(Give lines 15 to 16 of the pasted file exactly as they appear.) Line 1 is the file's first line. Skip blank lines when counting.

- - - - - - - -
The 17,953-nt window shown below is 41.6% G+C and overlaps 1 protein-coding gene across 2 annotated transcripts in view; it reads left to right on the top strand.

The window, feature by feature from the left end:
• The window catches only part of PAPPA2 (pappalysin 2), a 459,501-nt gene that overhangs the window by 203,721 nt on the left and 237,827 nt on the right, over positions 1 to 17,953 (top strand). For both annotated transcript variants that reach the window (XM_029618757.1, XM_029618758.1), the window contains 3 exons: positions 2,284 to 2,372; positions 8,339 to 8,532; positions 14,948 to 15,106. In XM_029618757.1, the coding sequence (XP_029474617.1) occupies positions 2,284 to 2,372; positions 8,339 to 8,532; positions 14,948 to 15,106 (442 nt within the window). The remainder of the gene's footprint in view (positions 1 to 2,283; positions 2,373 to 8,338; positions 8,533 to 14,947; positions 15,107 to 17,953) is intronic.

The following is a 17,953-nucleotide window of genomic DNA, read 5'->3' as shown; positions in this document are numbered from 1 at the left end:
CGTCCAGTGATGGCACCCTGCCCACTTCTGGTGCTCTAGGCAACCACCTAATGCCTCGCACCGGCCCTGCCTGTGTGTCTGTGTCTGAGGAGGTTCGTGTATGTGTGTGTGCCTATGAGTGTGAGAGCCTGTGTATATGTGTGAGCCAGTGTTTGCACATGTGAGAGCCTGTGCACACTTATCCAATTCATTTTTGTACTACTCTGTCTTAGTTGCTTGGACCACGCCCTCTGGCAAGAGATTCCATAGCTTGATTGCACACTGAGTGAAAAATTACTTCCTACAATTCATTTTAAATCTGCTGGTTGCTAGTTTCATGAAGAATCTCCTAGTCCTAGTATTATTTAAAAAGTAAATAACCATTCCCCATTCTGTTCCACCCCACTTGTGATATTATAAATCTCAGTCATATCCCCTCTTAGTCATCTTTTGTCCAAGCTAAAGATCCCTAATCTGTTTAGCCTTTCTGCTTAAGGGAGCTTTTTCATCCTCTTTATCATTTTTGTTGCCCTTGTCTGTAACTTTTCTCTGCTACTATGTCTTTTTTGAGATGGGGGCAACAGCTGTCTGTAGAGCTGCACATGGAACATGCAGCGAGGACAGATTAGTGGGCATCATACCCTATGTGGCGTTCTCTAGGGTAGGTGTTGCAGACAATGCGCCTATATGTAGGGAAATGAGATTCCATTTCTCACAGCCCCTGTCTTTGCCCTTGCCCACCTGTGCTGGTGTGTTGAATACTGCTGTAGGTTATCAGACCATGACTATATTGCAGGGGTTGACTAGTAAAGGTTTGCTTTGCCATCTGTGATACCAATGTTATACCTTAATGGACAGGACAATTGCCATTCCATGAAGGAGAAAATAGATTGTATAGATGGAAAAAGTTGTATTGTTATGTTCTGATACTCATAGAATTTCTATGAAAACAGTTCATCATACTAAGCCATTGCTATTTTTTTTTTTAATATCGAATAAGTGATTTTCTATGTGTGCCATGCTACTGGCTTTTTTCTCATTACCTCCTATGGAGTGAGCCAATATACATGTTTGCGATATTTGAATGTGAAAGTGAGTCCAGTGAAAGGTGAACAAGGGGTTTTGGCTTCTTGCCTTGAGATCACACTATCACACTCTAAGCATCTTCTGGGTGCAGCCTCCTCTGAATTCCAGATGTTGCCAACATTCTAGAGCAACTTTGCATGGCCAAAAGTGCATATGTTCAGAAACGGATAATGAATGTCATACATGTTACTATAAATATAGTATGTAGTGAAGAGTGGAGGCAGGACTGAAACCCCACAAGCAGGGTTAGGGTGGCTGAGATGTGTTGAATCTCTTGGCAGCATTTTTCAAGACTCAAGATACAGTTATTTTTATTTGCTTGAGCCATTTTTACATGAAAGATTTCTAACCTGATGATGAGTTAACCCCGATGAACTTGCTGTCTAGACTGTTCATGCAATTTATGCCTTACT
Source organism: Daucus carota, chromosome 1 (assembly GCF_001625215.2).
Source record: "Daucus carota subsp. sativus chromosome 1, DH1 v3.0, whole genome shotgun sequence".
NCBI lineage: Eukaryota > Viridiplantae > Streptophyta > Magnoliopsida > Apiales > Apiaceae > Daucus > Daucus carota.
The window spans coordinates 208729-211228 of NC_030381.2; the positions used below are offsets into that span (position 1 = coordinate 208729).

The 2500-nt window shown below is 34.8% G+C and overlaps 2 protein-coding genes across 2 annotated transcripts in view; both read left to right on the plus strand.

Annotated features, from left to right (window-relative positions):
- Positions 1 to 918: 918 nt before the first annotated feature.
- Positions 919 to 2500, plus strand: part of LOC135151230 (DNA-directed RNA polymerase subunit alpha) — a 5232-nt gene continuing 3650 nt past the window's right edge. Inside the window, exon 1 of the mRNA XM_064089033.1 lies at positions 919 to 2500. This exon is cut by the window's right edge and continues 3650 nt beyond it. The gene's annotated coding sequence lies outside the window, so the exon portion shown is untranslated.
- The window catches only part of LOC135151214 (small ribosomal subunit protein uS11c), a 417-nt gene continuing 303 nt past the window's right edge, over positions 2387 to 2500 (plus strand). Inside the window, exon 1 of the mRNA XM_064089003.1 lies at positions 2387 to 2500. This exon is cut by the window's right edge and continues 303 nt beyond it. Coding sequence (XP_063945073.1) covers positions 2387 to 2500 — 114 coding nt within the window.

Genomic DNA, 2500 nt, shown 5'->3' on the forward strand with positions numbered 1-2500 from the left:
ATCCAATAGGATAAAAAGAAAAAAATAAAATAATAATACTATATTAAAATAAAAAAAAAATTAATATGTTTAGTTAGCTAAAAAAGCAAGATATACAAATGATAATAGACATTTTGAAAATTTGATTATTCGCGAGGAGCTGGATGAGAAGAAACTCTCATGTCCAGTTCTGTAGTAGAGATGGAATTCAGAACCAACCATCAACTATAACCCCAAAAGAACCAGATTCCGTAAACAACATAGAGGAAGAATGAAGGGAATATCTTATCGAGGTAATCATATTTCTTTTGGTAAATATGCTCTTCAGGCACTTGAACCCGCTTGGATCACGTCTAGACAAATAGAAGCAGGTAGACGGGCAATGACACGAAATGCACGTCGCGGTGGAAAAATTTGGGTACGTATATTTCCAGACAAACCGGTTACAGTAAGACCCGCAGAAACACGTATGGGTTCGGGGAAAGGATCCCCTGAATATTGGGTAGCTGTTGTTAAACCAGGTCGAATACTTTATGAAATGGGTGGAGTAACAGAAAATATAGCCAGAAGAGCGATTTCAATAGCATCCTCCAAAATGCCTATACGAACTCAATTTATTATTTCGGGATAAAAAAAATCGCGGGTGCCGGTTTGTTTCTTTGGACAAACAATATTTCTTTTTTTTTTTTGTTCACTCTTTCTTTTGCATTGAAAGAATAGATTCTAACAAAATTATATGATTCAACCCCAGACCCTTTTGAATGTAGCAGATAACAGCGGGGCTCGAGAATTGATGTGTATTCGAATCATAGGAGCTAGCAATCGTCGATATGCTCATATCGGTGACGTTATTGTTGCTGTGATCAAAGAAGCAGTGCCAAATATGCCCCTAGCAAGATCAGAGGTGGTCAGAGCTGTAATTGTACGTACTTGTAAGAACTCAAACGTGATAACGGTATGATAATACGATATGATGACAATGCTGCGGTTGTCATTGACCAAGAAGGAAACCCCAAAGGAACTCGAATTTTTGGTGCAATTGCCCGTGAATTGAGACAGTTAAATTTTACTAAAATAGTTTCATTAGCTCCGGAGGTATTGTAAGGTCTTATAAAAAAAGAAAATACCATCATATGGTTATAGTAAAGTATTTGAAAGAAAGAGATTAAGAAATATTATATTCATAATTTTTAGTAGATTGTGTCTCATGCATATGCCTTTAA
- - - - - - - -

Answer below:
Genomic DNA, 2500 nt, shown 5'->3' on the forward strand with positions numbered 1-2500 from the left:
ATCCAATAGGATAAAAAGAAAAAAATAAAATAATAATACTATATTAAAATAAAAAAAAAATTAATATGTTTAGTTAGCTAAAAAAGCAAGATATACAAATGATAATAGACATTTTGAAAATTTGATTATTCGCGAGGAGCTGGATGAGAAGAAACTCTCATGTCCAGTTCTGTAGTAGAGATGGAATTCAGAACCAACCATCAACTATAACCCCAAAAGAACCAGATTCCGTAAACAACATAGAGGAAGAATGAAGGGAATATCTTATCGAGGTAATCATATTTCTTTTGGTAAATATGCTCTTCAGGCACTTGAACCCGCTTGGATCACGTCTAGACAAATAGAAGCAGGTAGACGGGCAATGACACGAAATGCACGTCGCGGTGGAAAAATTTGGGTACGTATATTTCCAGACAAACCGGTTACAGTAAGACCCGCAGAAACACGTATGGGTTCGGGGAAAGGATCCCCTGAATATTGGGTAGCTGTTGTTAAACCAGGTCGAATACTTTATGAAATGGGTGGAGTAACAGAAAATATAGCCAGAAGAGCGATTTCAATAGCATCCTCCAAAATGCCTATACGAACTCAATTTATTATTTCGGGATAAAAAAAATCGCGGGTGCCGGTTTGTTTCTTTGGACAAACAATATTTCTTTTTTTTTTTTGTTCACTCTTTCTTTTGCATTGAAAGAATAGATTCTAACAAAATTATATGATTCAACCCCAGACCCTTTTGAATGTAGCAGATAACAGCGGGGCTCGAGAATTGATGTGTATTCGAATCATAGGAGCTAGCAATCGTCGATATGCTCATATCGGTGACGTTATTGTTGCTGTGATCAAAGAAGCAGTGCCAAATATGCCCCTAGCAAGATCAGAGGTGGTCAGAGCTGTAATTGTACGTACTTGTAAGAACTCAAACGTGATAACGGTATGATAATACGATATGATGACAATGCTGCGGTTGTCATTGACCAAGAAGGAAACCCCAAAGGAACTCGAATTTTTGGTGCAATTGCCCGTGAATTGAGACAGTTAAATTTTACTAAAATAGTTTCATTAGCTCCGGAGGTATTGTAAGGTCTTATAAAAAAAGAAAATACCATCATATGGTTATAGTAAAGTATTTGAAAGAAAGAGATTAAGAAATATTATATTCATAATTTTTAGTAGATTGTGTCTCATGCATATGCCTTTAA